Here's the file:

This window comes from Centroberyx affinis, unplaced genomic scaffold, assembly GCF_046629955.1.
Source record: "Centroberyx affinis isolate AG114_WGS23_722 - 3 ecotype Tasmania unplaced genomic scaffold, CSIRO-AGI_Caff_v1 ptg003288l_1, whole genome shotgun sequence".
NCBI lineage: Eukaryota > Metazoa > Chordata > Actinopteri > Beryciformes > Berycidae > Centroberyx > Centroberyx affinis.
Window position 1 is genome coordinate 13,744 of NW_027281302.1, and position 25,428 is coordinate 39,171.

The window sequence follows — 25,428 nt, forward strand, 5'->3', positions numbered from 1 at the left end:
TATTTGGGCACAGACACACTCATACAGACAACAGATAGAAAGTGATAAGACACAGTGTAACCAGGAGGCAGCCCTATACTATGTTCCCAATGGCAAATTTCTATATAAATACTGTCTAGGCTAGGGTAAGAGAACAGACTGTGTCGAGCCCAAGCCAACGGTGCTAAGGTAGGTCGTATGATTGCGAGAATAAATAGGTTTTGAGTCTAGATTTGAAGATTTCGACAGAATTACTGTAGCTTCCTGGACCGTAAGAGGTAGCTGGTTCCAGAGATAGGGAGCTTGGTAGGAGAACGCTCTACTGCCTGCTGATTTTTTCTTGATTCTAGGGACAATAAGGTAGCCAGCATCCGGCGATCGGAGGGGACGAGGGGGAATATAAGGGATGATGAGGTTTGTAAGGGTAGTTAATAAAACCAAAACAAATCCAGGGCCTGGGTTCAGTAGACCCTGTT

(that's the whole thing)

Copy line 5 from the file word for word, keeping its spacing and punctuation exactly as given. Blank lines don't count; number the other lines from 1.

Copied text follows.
The window sequence follows — 25,428 nt, forward strand, 5'->3', positions numbered from 1 at the left end: